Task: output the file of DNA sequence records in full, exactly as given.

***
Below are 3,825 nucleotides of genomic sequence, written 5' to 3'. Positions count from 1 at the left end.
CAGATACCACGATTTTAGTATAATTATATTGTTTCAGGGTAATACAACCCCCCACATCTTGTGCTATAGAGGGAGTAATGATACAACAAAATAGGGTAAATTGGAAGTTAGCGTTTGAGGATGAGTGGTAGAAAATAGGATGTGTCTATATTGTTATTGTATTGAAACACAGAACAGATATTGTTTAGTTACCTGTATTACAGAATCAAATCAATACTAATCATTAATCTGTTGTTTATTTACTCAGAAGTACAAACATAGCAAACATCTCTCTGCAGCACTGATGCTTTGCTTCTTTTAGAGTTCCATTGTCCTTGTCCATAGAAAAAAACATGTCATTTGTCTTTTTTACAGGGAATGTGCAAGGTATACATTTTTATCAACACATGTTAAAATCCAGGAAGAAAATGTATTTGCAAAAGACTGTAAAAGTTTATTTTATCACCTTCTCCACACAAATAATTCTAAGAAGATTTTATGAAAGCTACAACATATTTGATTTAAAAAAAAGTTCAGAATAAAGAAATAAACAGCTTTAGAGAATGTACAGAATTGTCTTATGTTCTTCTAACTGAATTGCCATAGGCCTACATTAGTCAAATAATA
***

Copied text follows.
Below are 3,825 nucleotides of genomic sequence, written 5' to 3'. Positions count from 1 at the left end.
CAGATACCACGATTTTAGTATAATTATATTGTTTCAGGGTAATACAACCCCCCACATCTTGTGCTATAGAGGGAGTAATGATACAACAAAATAGGGTAAATTGGAAGTTAGCGTTTGAGGATGAGTGGTAGAAAATAGGATGTGTCTATATTGTTATTGTATTGAAACACAGAACAGATATTGTTTAGTTACCTGTATTACAGAATCAAATCAATACTAATCATTAATCTGTTGTTTATTTACTCAGAAGTACAAACATAGCAAACATCTCTCTGCAGCACTGATGCTTTGCTTCTTTTAGAGTTCCATTGTCCTTGTCCATAGAAAAAAACATGTCATTTGTCTTTTTTACAGGGAATGTGCAAGGTATACATTTTTATCAACACATGTTAAAATCCAGGAAGAAAATGTATTTGCAAAAGACTGTAAAAGTTTATTTTATCACCTTCTCCACACAAATAATTCTAAGAAGATTTTATGAAAGCTACAACATATTTGATTTAAAAAAAAGTTCAGAATAAAGAAATAAACAGCTTTAGAGAATGTACAGAATTGTCTTATGTTCTTCTAACTGAATTGCCATAGGCCTACATTAGTCAAATAATA